Crowns / Root Canals

Crowns / Root Canals

Saving your natural teeth through restorative procedures such as root canals and crowns is always the best oral health option. At Pristine Dental we use the latest technology to ensure the success of every root canal and we use the highest quality materials for our dental crowns to create the most aesthetically pleasing smiles.

Keeping your smile real!

When recommending a dental crown or root canal we are often asked by our patients “isn’t it better to pull the tooth rather than try to save it?”

The short answer is “No!” Whenever possible, it is always better to save your natural tooth than to pull or extract the tooth. Each tooth is part of a complex system of nerves and supporting tissue. Tooth roots provide essential nourishment and help maintain healthy bone mass in the jaw preventing detrimental bone loss and resulting loss of more teeth.

Natural teeth allow for proper chewing which means patients can enjoy a full, healthy diet and keeping your real smile aids in proper speech and optimal long-term oral health care.

What is a root canal?

There are several layers to a tooth. The two outer layers, enamel and dentin, serve to protect the soft tissue layer or the pulp of your tooth. The pulp fills the canal of the tooth root and is made up of tissue, blood vessels and nerves. The pulp is vital during developmental stages to help grow the root of the tooth.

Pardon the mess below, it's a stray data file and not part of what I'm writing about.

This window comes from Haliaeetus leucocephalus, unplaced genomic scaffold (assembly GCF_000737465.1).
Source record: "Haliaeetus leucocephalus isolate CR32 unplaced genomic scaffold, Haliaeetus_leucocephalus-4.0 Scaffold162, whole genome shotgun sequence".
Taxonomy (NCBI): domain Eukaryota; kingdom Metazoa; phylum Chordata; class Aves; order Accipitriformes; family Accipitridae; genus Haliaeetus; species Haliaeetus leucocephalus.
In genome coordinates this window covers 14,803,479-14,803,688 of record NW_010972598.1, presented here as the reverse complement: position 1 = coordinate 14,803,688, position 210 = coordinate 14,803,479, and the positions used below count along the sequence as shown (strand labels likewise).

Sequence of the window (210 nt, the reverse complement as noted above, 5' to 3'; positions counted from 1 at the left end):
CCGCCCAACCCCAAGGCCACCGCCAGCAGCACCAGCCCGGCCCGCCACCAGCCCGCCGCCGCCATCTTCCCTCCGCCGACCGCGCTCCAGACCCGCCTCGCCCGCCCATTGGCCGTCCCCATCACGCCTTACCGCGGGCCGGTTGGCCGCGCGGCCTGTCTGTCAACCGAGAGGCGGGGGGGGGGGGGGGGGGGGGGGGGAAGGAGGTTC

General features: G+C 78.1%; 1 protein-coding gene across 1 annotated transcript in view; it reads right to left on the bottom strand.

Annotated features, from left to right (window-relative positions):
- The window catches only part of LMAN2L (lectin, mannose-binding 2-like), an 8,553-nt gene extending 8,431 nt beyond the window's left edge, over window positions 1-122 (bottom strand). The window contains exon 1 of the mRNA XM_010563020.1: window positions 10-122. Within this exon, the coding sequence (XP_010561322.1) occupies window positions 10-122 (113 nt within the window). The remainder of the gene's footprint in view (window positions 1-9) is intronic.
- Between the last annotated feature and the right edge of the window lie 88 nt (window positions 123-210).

Cracks in a tooth, deep cavities, injuries or fillings that are not sealed correctly can allow decay to pass through the two outer layers of a tooth.  Harmful bacteria then invade the pulp and can cause infection. Left untreated the infection can spread through the root of the tooth causing an abscess; a pocket of infection at the base of or beside the tooth root.

During a root canal, or endodontic treatment, a dental professional removes the damaged or infected pulp and nerve. The pulp canal is filled with a composite material and sealed for protection.

How do I know if I need a root canal?

The first sign that a root canal may be necessary is sensitivity, mainly to hot and cold. The sensitivity is an indicator that the tooth nerve is irritated or inflamed. If you are experiencing sensitivity it is best to seek dental treatment immediately. If left unattended, symptoms can worsen causing:

  • Persistent toothache
  • Throbbing pain in the jaw, ear, and neck
  • Increased sensitivity to extreme temperatures and/or biting pressure
  • Tenderness in your neck and under the jaw (swollen lymph nodes)

If you are experiencing fever or swelling in the cheek, face or jaw seek care from a dental professional immediately or if unavailable, go to the emergency room. Fever and swelling are red flags that infection has spread into the jaw and surrounding tissue. Because there is blood supply to that tissue, the infection can spread through your body fairly quickly.

What happens after a root canal?

Although the nerve and pulp of the tooth are removed adult teeth can survive because the surrounding tissue provide the enough nourishment.  However, because there is no internal blood supply to the inside of the tooth, it can become brittle and suffer further damage without the protection of a dental crown.

Some sensitivity after a root canal is normal particularly if the infection was severe. Lingering inflammation in the surrounding tissue can make the tooth tender for a few days afterwards. Discomfort can usually be controlled with over the counter pain relievers and the tenderness typically subsides in a few days.